Saturday, January 30, 2010

The iPad’s "Disruption" Potential for Virtual Learning

All eyes were on Apple this week with the release of the iPad, the new tablet PC. Apple CEO Steve Jobs announced the iPad will be ideal for watching video, reading newspapers, browsing photos. "It's so much more intimate than a laptop."

Chadwick Matlin of wrote an interesting article that focuses on the “disruption potential” of the iPad and how this new device will affect various industries. Since virtual learning such as self-paced e-learning and learning delivered via web conference often takes place on a laptop, I’m wondering what iPad will mean for the world of virtual learning? Right now it’s difficult to tell what the iPad will do to e-learning industry, and any seismic changes to the industry are a long way off for many reasons. First, the iPad does not currently support Flash. Many self-paced e-learning programs are built with Flash and Adobe Connect Pro, a leading web conferencing tool, runs on Flash. It also lacks a webcam and only runs on AT&T’s network, so its web reach is limited right now.

The device is currently marketed as a consumer product, which means that workplace learning programs will not be affected by the iPad for the time being. Right now, a crowd of early adopters is busy trying out this new device and it has a long way to go before becoming mainstream. However, the iPad and similar tablet PCs are definitely devices to keep an eye on. With e-learning courses (mobile learning) and training delivered via web conference (such as WebEx) quickly moving onto iPhones and smartphones – just imagine what that experience would be like on a tablet PC like the iPad.

Wednesday, January 13, 2010

Ten Resolutions for Webinar Instructors

It’s January so it must be resolution time. Here are ten ideas to think about as you get ready to facilitate webinars and other online events this year.

1. Focus on your voice: The facilitator’s voice carries extra weight in a virtual environment, so focus on inflections, pace and rhythm. Speak clearly and purposefully. No slang or muttering allowed.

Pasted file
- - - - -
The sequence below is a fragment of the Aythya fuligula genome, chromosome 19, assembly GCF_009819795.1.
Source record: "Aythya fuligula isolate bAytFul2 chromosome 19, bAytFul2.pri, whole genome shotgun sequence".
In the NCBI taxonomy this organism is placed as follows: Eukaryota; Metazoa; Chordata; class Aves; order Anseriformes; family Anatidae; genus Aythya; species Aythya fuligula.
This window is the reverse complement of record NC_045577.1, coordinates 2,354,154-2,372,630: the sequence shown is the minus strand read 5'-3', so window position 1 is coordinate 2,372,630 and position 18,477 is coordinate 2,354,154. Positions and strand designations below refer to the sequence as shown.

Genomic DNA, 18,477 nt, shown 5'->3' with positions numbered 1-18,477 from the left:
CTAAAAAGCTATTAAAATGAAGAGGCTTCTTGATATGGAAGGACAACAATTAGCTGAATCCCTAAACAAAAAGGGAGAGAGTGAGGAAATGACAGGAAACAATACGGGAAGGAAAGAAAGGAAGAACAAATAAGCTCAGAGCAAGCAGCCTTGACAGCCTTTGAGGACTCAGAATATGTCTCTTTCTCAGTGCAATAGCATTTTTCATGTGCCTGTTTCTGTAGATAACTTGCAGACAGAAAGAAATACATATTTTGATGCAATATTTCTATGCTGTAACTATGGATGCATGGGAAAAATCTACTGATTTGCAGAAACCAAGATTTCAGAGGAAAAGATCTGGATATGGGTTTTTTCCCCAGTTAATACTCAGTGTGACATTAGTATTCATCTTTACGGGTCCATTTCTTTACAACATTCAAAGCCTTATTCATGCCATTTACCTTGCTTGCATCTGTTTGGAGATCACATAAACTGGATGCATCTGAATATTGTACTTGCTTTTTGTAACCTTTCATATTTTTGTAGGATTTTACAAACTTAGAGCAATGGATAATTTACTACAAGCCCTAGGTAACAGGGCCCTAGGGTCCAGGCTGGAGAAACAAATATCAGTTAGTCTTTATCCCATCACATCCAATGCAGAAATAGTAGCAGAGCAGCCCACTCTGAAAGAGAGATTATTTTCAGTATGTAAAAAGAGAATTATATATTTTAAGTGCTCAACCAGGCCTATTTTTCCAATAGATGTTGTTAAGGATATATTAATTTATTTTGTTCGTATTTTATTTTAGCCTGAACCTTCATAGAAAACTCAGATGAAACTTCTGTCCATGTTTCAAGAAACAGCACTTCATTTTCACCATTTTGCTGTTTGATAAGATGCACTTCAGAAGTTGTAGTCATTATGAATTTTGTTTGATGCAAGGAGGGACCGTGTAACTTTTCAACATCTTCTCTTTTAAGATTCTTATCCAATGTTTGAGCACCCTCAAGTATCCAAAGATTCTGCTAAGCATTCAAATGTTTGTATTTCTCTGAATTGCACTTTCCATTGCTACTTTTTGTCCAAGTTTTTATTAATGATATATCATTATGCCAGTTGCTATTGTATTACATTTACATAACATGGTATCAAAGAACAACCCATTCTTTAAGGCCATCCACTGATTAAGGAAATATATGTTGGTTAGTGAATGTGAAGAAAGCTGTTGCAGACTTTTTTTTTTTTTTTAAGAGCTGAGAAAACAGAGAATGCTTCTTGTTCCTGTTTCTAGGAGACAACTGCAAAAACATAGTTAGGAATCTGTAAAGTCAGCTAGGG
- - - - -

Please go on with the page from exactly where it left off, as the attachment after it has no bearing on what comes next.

2. Engage your audience early: Set the tone for an interactive session by engaging your audience early. Weave early interaction into the first few minutes of your session by asking participants to type their location into chat, respond to a poll about their background, and “raise” their hand if they can hear the audio clearly.

3. Annotate while you speak: Most web conferencing tools include a pointer as well as annotation tools like a highlighter and other writing tools. Use these annotation tools generously but wisely as you speak to emphasize key information. Bob Mosher from LearningGuide Solutions is a master of this technique. You can feel Bob gesture as he uses the annotation tools to circle or highlight parts of the screen while speaking. I highly recommend observing Bob deliver an online session if you ever have the chance.

4. Use interesting slides: Add images and color to your slides to make them visually appealing. As a rule of thumb I like to cover one concept per slide. This means that you may increase the number of slides as you spread out your content over more slides, but not increase the amount of content.

5. Rehearse your session: Practice your session with a mock audience to fine tune the timing and flow of your material. Try recording your session and listening to yourself if you cannot rehearse with others.

6. Know your audience: Learn as much as you can about your audience before you begin your webinar. Information such as their experience level with the topic, native language and experience with webinars will help you shape how you deliver your information. If you can’t find out this information ahead of time, run polls at the beginning of the session or post questions in chat.

7. Start and end on time: Most of us are working on overdrive these days so respect your participants' time. Plan to start and end your session on time and think about the factors that will allow this to happen. For example, send clear instructions and reminder emails to participants, join the session early to get everything prepared and rehearse so that you can ensure the material + interactions can covered in the time allotted.

8. Observe other facilitators: Whenever possible, observe other online facilitators and note what you like and don’t like about their facilitation technique. Note how they engage the audience, how they present information on the screen and what they do in general to maintain your interest. I’ve also gathered many great ideas from in-person presenters who use techniques that can be translated to the virtual meeting room.

9. Try something new: By observing other facilitators you will undoubtedly come across new ideas and techniques. Take a chance and try something new in your next session. If it works, you’ve added a new idea to your toolkit. If it didn’t work as planned, gather feedback on what happened and how to improve next time.

10. Celebrate your successes: Just like traditional classroom facilitation, mastering the art of online facilitation is a continuous process. Sometimes it may feel that participants don’t appreciate all of the planning and behind the scenes work that goes on to design and deliver a successful webinar. Celebrate your successes by reviewing the positive feedback participants may have posted in the chat area or in the session evaluation and pat yourself on the back for a job well done.